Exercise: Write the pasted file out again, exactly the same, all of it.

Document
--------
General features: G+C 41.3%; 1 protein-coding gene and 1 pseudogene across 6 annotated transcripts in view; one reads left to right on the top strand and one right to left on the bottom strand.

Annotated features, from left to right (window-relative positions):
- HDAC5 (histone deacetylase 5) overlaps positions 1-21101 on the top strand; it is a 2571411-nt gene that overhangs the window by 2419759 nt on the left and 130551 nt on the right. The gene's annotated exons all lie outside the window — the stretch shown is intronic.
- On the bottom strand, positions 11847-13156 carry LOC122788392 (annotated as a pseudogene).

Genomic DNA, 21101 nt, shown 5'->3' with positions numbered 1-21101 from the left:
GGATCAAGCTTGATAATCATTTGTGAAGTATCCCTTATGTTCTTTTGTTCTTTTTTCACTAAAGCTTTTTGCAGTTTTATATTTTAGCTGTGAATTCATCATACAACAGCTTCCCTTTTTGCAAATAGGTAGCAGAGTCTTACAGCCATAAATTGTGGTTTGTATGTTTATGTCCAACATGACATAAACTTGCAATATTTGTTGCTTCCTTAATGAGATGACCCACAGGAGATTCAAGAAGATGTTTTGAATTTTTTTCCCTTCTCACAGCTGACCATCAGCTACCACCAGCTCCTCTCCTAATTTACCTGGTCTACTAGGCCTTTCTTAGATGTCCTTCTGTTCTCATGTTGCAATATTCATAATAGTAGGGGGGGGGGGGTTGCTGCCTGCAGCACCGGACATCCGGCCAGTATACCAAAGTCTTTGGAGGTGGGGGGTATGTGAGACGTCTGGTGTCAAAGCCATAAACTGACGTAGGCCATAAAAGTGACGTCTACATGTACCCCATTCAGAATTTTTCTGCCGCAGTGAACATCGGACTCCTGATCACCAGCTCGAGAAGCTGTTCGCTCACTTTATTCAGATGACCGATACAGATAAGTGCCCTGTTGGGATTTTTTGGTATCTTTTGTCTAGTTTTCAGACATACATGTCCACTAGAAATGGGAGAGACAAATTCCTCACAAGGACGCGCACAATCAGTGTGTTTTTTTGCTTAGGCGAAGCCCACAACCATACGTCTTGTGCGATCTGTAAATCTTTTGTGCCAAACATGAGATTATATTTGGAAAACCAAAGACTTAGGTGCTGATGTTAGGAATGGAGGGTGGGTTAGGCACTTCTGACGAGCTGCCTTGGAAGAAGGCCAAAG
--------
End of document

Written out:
General features: G+C 41.3%; 1 protein-coding gene and 1 pseudogene across 6 annotated transcripts in view; one reads left to right on the top strand and one right to left on the bottom strand.

Annotated features, from left to right (window-relative positions):
- HDAC5 (histone deacetylase 5) overlaps positions 1-21101 on the top strand; it is a 2571411-nt gene that overhangs the window by 2419759 nt on the left and 130551 nt on the right. The gene's annotated exons all lie outside the window — the stretch shown is intronic.
- On the bottom strand, positions 11847-13156 carry LOC122788392 (annotated as a pseudogene).

Genomic DNA, 21101 nt, shown 5'->3' with positions numbered 1-21101 from the left:
GGATCAAGCTTGATAATCATTTGTGAAGTATCCCTTATGTTCTTTTGTTCTTTTTTCACTAAAGCTTTTTGCAGTTTTATATTTTAGCTGTGAATTCATCATACAACAGCTTCCCTTTTTGCAAATAGGTAGCAGAGTCTTACAGCCATAAATTGTGGTTTGTATGTTTATGTCCAACATGACATAAACTTGCAATATTTGTTGCTTCCTTAATGAGATGACCCACAGGAGATTCAAGAAGATGTTTTGAATTTTTTTCCCTTCTCACAGCTGACCATCAGCTACCACCAGCTCCTCTCCTAATTTACCTGGTCTACTAGGCCTTTCTTAGATGTCCTTCTGTTCTCATGTTGCAATATTCATAATAGTAGGGGGGGGGGGGTTGCTGCCTGCAGCACCGGACATCCGGCCAGTATACCAAAGTCTTTGGAGGTGGGGGGTATGTGAGACGTCTGGTGTCAAAGCCATAAACTGACGTAGGCCATAAAAGTGACGTCTACATGTACCCCATTCAGAATTTTTCTGCCGCAGTGAACATCGGACTCCTGATCACCAGCTCGAGAAGCTGTTCGCTCACTTTATTCAGATGACCGATACAGATAAGTGCCCTGTTGGGATTTTTTGGTATCTTTTGTCTAGTTTTCAGACATACATGTCCACTAGAAATGGGAGAGACAAATTCCTCACAAGGACGCGCACAATCAGTGTGTTTTTTTGCTTAGGCGAAGCCCACAACCATACGTCTTGTGCGATCTGTAAATCTTTTGTGCCAAACATGAGATTATATTTGGAAAACCAAAGACTTAGGTGCTGATGTTAGGAATGGAGGGTGGGTTAGGCACTTCTGACGAGCTGCCTTGGAAGAAGGCCAAAG